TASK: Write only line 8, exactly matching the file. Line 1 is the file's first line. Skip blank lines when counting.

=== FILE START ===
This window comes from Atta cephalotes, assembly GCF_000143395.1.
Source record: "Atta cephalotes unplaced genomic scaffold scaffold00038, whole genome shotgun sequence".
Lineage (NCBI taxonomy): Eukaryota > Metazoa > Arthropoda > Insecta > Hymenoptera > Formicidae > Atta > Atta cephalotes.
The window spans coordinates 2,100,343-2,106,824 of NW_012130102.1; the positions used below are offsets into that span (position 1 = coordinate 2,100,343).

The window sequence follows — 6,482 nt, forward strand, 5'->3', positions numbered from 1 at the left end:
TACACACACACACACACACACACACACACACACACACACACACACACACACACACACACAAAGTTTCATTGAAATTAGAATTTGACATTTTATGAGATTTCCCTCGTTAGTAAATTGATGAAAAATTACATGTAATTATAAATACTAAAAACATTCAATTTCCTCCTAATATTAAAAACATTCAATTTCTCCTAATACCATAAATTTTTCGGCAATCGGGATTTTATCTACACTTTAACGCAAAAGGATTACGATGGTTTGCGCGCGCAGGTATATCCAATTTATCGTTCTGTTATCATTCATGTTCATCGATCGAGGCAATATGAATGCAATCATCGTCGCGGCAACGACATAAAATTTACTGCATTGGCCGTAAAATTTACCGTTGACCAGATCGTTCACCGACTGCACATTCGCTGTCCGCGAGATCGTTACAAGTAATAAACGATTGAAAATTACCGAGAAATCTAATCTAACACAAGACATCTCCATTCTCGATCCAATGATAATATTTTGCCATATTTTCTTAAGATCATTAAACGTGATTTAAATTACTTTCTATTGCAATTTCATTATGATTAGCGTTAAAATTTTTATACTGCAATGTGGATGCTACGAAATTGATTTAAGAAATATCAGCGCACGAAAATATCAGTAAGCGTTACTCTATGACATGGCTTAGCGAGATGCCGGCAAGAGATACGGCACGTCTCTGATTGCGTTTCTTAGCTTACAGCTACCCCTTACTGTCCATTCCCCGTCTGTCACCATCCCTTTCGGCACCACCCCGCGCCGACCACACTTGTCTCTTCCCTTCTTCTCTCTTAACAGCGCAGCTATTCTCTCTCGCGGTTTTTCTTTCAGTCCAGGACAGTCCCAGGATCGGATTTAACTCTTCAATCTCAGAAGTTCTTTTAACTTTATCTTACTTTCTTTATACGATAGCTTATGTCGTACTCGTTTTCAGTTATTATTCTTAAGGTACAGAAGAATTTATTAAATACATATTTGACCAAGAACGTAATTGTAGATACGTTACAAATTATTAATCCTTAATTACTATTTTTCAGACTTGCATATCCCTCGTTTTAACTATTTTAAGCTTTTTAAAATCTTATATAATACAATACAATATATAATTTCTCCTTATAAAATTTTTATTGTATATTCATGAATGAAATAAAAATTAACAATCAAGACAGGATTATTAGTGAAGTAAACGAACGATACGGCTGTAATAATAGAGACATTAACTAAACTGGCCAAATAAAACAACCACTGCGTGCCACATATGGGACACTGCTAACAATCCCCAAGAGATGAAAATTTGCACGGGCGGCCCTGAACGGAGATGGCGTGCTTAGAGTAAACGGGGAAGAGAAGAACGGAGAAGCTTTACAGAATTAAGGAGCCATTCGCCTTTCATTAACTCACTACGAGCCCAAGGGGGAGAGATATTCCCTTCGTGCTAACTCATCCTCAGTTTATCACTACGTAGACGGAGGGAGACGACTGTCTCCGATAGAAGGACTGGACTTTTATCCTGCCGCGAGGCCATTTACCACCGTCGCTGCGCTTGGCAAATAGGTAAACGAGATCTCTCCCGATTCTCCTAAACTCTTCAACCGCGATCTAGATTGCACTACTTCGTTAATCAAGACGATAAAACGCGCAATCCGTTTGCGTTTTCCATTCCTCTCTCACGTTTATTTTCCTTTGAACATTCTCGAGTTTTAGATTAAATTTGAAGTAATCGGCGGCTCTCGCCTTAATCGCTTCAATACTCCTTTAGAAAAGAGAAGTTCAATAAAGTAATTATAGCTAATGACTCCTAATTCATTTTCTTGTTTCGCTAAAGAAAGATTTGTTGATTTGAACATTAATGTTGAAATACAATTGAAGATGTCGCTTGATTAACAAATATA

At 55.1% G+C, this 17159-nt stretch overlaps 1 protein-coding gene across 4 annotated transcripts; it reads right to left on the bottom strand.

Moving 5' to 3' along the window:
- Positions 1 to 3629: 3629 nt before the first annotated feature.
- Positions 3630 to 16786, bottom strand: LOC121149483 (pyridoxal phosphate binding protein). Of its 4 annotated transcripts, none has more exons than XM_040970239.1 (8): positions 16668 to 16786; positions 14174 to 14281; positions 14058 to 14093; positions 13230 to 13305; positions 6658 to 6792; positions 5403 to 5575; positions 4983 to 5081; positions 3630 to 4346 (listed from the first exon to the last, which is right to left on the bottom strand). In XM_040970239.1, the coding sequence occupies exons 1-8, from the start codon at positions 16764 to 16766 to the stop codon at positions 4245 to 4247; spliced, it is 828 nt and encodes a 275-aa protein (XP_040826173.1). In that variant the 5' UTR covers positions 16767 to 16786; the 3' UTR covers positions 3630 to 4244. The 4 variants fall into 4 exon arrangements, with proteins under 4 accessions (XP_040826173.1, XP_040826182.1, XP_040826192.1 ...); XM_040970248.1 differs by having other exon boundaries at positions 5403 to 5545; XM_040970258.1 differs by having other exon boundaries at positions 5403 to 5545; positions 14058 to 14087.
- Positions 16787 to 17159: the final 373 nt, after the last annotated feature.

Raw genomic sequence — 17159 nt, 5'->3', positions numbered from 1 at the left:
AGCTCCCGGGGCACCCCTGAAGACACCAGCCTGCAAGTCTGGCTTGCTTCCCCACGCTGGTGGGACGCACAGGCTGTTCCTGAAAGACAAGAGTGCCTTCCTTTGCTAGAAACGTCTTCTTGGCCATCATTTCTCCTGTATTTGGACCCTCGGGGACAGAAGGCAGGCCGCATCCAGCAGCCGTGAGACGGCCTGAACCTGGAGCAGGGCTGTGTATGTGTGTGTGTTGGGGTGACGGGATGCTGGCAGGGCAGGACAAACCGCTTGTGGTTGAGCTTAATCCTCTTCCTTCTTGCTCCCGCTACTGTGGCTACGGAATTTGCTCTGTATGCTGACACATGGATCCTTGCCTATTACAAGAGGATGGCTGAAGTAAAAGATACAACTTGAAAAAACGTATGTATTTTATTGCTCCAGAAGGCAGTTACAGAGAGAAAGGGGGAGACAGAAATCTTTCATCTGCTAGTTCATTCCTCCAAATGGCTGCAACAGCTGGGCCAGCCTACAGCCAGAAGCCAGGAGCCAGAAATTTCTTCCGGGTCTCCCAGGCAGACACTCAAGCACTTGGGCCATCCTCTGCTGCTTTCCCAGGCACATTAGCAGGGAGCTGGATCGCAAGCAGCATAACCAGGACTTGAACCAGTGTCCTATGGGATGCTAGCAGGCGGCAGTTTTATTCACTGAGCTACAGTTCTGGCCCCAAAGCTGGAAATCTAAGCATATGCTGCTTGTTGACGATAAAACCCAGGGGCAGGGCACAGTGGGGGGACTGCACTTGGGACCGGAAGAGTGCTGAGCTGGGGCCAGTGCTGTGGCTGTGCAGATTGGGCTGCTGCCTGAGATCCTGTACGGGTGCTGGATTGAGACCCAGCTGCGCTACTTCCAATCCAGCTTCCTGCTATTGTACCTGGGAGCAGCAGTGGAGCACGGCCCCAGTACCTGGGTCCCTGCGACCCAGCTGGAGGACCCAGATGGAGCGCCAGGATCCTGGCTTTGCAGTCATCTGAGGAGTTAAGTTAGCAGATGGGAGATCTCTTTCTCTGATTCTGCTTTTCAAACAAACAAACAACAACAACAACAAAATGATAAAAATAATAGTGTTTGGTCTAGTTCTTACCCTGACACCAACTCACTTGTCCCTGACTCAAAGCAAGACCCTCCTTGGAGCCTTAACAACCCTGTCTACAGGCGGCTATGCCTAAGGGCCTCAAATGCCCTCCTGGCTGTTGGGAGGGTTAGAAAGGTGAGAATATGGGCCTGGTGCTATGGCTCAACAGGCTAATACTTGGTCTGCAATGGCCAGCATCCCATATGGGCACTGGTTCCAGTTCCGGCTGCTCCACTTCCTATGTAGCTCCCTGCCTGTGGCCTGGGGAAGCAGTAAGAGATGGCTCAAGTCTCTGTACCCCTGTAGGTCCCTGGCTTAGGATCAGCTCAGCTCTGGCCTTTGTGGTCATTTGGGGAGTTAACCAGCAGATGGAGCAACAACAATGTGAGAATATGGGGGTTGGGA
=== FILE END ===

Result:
Moving 5' to 3' along the window: